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The attractions of risk-based regulation: accounting for the emergence of risk ideas in regulation

By Bridget M. Hutter


Recent decades have witnessed a massive growth in academic studies of risk and the rapid development of a risk industry (Gabe, 1995). In many respects risk has become a new lens through which to view the world. This can be seen in business, government and also in academic studies where conversations about risk grow ever popular. Regulation is no exception and during the 1980s/ 1990s regulatory discussions in a number of countries incorporated an imperative to adopt risk-based strategies and tools, in some cases heightened by the state's co-option of corporate risk management systems (Hutter, 2001; Power, 1999). This discussion paper will draw on the British experience as its main exemplar but in the expectation that this case can provide insights which help us to understand and explain the emergence or absence of risk-based ideas elsewhere. We will focus on some prominent examples of risk-based regulation, and critically examine why risk approaches, tools and language appear to have gained currency and the related issue of their merits and limitations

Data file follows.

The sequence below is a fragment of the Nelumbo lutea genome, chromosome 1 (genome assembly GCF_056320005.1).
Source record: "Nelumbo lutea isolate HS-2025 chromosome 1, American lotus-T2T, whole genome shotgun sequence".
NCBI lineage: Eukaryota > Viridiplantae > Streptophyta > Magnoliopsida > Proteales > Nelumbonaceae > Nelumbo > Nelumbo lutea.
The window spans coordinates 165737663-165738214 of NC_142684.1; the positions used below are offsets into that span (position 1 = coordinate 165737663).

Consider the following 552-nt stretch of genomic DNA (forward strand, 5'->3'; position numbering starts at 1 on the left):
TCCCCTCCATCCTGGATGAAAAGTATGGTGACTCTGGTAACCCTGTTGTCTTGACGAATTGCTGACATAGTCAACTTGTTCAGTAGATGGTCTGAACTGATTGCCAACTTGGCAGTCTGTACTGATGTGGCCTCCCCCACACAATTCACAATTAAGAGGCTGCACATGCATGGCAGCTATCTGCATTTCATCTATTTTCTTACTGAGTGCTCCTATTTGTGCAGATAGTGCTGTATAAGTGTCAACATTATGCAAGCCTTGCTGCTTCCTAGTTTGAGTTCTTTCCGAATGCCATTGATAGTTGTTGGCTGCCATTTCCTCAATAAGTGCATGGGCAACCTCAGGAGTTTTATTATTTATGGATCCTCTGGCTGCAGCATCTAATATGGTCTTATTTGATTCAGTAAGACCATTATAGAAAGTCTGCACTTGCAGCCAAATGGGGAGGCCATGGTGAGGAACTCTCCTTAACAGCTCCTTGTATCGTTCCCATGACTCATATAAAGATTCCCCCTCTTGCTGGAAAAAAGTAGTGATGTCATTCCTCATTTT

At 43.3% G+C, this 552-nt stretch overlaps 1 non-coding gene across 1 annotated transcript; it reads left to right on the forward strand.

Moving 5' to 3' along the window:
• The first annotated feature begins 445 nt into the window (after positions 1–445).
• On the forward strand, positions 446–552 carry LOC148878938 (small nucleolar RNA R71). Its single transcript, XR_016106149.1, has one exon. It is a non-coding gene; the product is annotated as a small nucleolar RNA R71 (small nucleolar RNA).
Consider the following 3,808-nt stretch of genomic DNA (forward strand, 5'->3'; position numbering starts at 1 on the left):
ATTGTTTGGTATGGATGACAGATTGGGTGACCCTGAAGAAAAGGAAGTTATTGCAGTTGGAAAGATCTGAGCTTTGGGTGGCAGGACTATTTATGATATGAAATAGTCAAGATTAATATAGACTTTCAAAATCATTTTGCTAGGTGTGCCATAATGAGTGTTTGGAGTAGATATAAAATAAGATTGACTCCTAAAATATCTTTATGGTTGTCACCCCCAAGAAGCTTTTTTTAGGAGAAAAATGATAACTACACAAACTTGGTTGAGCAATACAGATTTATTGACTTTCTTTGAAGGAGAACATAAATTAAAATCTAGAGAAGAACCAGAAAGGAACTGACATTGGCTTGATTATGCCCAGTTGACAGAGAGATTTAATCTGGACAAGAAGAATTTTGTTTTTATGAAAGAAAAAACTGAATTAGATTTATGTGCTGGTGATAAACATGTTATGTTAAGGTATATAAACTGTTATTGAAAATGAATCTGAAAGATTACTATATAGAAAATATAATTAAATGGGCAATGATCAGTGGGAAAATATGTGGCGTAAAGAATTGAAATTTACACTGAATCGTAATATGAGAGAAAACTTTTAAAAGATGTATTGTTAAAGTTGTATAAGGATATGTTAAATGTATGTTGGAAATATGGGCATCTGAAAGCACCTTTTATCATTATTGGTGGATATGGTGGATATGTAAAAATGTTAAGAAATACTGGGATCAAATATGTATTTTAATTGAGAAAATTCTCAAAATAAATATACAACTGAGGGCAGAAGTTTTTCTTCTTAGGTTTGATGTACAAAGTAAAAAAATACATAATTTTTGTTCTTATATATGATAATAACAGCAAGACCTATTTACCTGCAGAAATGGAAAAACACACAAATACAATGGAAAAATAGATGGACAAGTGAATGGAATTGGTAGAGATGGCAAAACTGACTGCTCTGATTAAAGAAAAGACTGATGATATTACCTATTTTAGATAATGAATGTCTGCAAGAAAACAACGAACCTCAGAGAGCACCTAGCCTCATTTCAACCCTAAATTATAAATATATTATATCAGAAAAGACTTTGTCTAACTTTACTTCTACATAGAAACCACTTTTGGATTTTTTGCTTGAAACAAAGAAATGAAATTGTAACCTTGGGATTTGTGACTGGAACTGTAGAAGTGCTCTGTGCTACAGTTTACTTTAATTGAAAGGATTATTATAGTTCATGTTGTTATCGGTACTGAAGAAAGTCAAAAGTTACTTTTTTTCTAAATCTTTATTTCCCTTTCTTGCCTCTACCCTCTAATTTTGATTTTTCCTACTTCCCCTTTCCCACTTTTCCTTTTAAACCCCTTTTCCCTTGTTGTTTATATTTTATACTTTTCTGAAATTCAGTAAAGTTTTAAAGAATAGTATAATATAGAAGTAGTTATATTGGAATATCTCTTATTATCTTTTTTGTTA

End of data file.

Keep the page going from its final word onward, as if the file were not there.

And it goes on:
Topics: HD61 Risk Management
Publisher: Centre for Analysis of Risk and Regulation, London School of Economics and Political Science
Year: 2005
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Provided by: LSE Research Online
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